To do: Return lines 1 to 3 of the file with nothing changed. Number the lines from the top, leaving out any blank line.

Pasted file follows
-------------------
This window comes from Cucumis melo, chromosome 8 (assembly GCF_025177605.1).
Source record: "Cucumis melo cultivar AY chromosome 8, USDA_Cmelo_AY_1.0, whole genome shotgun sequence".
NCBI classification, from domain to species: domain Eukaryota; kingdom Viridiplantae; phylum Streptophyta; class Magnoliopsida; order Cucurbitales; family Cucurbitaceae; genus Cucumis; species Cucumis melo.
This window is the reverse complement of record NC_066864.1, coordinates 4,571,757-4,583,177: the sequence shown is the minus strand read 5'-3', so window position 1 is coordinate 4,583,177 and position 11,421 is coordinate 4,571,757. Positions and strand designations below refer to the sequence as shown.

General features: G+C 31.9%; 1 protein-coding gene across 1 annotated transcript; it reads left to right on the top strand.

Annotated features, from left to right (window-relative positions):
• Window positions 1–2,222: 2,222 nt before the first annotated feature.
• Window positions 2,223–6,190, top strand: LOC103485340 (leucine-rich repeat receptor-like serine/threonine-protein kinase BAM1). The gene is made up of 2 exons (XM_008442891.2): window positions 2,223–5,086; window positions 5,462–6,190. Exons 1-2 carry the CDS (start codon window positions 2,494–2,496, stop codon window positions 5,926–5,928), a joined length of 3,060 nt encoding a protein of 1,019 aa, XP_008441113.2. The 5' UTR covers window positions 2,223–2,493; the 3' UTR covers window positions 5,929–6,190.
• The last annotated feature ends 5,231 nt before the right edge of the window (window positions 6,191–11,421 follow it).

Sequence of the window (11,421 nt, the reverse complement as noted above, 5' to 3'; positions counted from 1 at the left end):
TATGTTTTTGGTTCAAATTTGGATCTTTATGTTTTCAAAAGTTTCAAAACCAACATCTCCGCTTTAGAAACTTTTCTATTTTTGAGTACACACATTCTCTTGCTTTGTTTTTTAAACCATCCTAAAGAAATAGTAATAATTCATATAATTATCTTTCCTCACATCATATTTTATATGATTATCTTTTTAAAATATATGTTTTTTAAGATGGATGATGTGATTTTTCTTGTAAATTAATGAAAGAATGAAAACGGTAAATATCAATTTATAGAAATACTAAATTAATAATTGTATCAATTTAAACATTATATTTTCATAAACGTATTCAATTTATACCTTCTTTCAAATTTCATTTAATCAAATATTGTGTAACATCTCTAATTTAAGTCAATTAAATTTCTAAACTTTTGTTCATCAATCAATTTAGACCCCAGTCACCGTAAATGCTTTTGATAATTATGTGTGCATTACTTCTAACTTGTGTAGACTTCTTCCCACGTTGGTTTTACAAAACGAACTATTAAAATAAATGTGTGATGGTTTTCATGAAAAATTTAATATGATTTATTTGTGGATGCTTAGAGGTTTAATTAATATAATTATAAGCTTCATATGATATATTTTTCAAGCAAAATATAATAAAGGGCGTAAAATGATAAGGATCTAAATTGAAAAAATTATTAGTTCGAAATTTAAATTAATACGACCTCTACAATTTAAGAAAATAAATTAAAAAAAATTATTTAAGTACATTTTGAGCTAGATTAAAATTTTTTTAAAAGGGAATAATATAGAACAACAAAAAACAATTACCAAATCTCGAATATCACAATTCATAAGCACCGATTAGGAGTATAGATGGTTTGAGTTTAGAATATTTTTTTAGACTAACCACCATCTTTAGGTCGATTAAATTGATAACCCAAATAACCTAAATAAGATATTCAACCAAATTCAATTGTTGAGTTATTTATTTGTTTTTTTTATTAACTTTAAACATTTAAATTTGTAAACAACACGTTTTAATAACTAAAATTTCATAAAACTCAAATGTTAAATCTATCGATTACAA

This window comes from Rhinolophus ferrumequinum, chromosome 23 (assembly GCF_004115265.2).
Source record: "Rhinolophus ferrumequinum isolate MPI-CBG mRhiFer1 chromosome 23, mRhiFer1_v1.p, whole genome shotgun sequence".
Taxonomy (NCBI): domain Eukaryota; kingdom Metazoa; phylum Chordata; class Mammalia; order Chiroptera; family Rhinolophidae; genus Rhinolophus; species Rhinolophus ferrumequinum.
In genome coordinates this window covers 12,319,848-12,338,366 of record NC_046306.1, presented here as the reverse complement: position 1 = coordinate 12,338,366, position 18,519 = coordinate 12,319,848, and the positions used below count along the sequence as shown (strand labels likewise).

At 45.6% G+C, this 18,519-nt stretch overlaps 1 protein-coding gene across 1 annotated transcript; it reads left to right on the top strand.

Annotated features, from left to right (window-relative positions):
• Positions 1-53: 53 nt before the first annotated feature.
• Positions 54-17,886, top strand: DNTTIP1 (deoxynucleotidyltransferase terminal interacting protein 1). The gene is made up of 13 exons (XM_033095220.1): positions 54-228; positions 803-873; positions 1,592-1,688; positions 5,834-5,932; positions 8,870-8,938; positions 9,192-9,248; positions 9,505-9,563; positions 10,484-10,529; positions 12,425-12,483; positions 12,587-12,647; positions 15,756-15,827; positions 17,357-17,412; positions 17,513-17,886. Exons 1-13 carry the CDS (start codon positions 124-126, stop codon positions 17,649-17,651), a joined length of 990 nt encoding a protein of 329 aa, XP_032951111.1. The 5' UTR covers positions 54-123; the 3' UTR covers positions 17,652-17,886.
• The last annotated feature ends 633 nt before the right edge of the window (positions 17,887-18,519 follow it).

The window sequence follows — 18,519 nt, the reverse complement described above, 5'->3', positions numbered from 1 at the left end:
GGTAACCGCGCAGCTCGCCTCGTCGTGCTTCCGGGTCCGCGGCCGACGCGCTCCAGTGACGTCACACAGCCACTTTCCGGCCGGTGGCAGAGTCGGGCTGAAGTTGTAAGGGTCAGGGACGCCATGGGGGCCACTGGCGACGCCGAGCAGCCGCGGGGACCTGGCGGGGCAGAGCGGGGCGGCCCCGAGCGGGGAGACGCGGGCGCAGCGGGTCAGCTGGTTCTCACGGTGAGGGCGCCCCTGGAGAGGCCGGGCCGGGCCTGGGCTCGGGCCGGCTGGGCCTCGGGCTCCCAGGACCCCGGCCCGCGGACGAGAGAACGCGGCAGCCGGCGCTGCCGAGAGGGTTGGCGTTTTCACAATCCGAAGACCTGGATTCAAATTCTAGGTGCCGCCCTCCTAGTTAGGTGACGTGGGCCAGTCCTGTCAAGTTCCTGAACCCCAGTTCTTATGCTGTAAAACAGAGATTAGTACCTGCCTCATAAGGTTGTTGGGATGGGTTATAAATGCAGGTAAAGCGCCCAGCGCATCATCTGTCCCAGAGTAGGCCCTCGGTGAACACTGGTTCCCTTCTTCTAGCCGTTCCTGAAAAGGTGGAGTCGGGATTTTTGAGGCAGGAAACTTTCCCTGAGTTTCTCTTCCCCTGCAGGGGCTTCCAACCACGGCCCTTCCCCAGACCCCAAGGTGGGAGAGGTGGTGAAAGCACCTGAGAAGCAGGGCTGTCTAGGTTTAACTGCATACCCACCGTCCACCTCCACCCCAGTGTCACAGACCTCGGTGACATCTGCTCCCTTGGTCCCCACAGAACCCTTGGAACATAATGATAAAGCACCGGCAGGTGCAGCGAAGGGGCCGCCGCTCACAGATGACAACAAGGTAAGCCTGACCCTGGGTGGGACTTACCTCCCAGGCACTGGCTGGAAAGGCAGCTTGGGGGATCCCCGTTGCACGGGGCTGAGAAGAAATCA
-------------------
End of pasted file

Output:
This window comes from Cucumis melo, chromosome 8 (assembly GCF_025177605.1).
Source record: "Cucumis melo cultivar AY chromosome 8, USDA_Cmelo_AY_1.0, whole genome shotgun sequence".
NCBI classification, from domain to species: domain Eukaryota; kingdom Viridiplantae; phylum Streptophyta; class Magnoliopsida; order Cucurbitales; family Cucurbitaceae; genus Cucumis; species Cucumis melo.